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Raising the bar on safety with data analytics

Organisations in Japan and Australia are improving worker safety and reducing bus accidents with data analytics and wearables

With fatigue being one of the top causes of bus accidents worldwide, keeping tabs on a driver’s physical condition while on the road is the key to reducing road fatalities.

In October 2016, SAP and Japanese IT service provider NTT conducted a trial with Keifuku Bus, which operates a fleet of 200 public buses serving the Fukui prefecture in Japan, to nip the problem in the bud.

Using NTT’s hitoe, a tight shirt fitted with sensors jointly developed with Toray Industries, and the NTT internet of things (IoT) analytics platform, Keifuku has been able to keep a lookout for drivers with signs of fatigue in real time.

The data, such as heart rate, is then analysed using algorithms developed by medical institutions in Japan to detect unusual driver behaviour as well as physiological conditions such as stress and nervousness. A bus operations manager could act on this data by calling a driver, or replacing the driver at the nearest terminal.

Additionally, telematics data collected from sensors installed on the buses is used by Keifuku to track the location and speed of every bus in its fleet. All the data is encrypted and transmitted through the internet to an application that sits on the SAP Cloud Platform.

Uwe Bohnhorst, chief operating officer of NTT subsidiary Itelligence, said the idea for the project arose out a spate of bus accidents in Japan in 2016, including a fatal one in Karuizawa that claimed 15 lives.

“We wanted to see how we can use the power of technology to make the planet safer and more secure,” Bohnhorst told Computer Weekly on the sidelines of SAP Sapphire in Orlando.

Besides Keifuku, Itelligence has also approached other bus companies in the US to conduct similar trials, but it has been facing roadblocks due to cost and privacy concerns.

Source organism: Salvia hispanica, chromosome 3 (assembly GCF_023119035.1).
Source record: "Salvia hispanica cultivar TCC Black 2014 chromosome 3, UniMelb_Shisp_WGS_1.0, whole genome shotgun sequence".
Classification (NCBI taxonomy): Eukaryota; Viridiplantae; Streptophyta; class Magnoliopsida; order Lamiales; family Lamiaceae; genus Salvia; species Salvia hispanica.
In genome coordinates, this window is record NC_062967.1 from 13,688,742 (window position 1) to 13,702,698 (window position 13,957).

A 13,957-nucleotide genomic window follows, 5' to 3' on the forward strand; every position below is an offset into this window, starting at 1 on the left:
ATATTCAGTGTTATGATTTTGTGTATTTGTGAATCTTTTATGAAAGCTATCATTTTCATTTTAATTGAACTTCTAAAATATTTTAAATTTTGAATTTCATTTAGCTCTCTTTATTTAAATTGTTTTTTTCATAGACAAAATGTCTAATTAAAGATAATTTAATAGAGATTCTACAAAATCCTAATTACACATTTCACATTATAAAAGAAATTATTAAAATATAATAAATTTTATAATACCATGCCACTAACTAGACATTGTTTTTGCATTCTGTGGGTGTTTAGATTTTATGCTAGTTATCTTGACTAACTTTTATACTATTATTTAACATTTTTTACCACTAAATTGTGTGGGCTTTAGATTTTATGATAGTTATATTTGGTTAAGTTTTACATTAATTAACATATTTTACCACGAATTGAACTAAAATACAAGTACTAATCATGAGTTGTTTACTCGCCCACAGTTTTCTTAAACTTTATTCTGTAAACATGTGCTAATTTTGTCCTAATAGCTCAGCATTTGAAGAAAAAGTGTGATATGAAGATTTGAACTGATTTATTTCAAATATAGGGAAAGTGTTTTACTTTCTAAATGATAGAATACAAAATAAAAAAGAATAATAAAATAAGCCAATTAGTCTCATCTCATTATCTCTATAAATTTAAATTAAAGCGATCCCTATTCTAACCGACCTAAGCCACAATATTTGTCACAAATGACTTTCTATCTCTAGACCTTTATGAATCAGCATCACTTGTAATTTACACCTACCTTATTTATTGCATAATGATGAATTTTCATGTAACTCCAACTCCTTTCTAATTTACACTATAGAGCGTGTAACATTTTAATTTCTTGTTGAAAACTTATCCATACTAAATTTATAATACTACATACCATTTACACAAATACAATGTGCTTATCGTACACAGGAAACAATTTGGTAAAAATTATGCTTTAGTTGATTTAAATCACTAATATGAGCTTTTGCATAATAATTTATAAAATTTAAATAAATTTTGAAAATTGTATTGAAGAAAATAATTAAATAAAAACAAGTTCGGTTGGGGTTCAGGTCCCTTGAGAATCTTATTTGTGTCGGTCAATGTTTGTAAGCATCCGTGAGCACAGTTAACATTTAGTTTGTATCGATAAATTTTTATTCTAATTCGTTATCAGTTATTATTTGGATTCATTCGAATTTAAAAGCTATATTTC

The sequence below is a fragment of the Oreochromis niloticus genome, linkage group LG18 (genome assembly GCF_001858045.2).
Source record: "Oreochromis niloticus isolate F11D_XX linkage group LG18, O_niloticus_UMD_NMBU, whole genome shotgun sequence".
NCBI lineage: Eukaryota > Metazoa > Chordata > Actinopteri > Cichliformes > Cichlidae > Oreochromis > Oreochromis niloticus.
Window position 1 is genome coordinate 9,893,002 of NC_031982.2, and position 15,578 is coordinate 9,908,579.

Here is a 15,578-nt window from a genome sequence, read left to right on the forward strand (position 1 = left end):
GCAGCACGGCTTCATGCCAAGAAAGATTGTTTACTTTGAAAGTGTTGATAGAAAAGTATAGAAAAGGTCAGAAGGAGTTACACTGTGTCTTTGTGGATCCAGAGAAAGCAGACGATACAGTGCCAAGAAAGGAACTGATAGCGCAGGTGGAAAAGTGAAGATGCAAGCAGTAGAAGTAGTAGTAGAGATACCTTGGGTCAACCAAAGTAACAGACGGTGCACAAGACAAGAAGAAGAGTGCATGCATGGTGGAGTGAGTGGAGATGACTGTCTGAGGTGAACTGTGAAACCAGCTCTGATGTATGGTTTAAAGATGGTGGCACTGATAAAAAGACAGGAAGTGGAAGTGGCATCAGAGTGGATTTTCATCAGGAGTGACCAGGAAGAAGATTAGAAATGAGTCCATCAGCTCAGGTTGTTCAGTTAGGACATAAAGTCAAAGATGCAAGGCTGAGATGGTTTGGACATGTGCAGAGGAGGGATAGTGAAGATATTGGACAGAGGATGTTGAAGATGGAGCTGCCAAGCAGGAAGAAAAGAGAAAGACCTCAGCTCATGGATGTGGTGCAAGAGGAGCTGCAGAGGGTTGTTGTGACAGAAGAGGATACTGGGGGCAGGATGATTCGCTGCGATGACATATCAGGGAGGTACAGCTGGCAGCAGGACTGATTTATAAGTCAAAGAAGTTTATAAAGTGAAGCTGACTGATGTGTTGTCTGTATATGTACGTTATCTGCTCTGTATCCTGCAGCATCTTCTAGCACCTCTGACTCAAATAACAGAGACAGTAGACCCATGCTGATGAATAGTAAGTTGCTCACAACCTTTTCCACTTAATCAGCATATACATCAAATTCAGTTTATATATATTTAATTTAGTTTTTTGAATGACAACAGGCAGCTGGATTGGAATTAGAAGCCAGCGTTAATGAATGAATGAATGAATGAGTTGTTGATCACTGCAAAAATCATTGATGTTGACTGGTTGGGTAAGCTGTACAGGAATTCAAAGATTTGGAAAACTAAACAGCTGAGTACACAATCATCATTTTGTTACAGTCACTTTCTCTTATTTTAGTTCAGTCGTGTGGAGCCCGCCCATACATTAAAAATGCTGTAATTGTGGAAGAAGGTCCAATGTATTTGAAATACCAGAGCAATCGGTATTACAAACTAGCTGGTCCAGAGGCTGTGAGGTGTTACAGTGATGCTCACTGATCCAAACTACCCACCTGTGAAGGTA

“It may sound weird, but safety is not on the agenda of some bus companies,” he said, adding that the company is now looking to markets such as Singapore to conduct similar trials.

Read more about IoT and data analytics in APAC

While Itelligence had underestimated the privacy challenges and attitudes towards safety by some transportation companies, it is not giving up.

Bohnhorst said the company is now building more business cases, such as giving transport operators the ability to negotiate lower insurance premiums as result of fewer accidents.

Itelligence had better luck outside the transportation industry. “We are talking to a mining company in Australia that is interested in using hitoe to improve worker safety,” said Bohnhorst.

IBM is another IT supplier that has been trying to improve worker safety using IoT and data analytics. The company is working with Melbourne-based steel producer North Star Bluescope Steel in a trial to identity workers who may be suffering from heat stress.

Similar to the itelligent project, data is collected from sensors that monitor a worker’s skin body temperature, heart rate, galvanic skin response and level of activity.

This data is then correlated with sensor data for ambient temperature and humidity, enabling Northstar to advise the worker to take a break in the shade, if temperatures rise to unsafe levels.

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